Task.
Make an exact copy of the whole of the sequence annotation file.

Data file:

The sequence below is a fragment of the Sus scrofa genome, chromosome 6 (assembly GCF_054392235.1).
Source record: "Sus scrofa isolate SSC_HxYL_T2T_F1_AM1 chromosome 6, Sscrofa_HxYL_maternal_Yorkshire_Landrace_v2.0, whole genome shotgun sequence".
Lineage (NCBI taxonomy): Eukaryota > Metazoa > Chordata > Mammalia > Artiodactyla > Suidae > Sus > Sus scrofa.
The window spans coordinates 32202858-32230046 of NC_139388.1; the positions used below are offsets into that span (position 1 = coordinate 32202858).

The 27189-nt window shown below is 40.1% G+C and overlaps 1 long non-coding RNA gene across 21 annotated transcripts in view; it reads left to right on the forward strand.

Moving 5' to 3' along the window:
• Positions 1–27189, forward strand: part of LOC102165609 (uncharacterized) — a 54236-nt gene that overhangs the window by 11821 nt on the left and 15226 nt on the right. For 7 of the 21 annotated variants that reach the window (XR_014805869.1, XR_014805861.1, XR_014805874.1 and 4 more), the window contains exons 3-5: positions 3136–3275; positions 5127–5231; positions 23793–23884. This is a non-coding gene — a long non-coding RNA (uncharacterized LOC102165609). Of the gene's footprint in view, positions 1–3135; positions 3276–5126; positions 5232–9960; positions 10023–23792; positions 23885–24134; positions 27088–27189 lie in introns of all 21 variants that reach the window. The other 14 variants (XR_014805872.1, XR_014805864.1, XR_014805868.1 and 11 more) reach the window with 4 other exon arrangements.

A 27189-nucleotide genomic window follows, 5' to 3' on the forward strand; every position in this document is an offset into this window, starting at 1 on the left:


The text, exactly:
The sequence below is a fragment of the Sus scrofa genome, chromosome 6 (assembly GCF_054392235.1).
Source record: "Sus scrofa isolate SSC_HxYL_T2T_F1_AM1 chromosome 6, Sscrofa_HxYL_maternal_Yorkshire_Landrace_v2.0, whole genome shotgun sequence".
Lineage (NCBI taxonomy): Eukaryota > Metazoa > Chordata > Mammalia > Artiodactyla > Suidae > Sus > Sus scrofa.
The window spans coordinates 32202858-32230046 of NC_139388.1; the positions used below are offsets into that span (position 1 = coordinate 32202858).

The 27189-nt window shown below is 40.1% G+C and overlaps 1 long non-coding RNA gene across 21 annotated transcripts in view; it reads left to right on the forward strand.

Moving 5' to 3' along the window:
• Positions 1–27189, forward strand: part of LOC102165609 (uncharacterized) — a 54236-nt gene that overhangs the window by 11821 nt on the left and 15226 nt on the right. For 7 of the 21 annotated variants that reach the window (XR_014805869.1, XR_014805861.1, XR_014805874.1 and 4 more), the window contains exons 3-5: positions 3136–3275; positions 5127–5231; positions 23793–23884. This is a non-coding gene — a long non-coding RNA (uncharacterized LOC102165609). Of the gene's footprint in view, positions 1–3135; positions 3276–5126; positions 5232–9960; positions 10023–23792; positions 23885–24134; positions 27088–27189 lie in introns of all 21 variants that reach the window. The other 14 variants (XR_014805872.1, XR_014805864.1, XR_014805868.1 and 11 more) reach the window with 4 other exon arrangements.

A 27189-nucleotide genomic window follows, 5' to 3' on the forward strand; every position in this document is an offset into this window, starting at 1 on the left: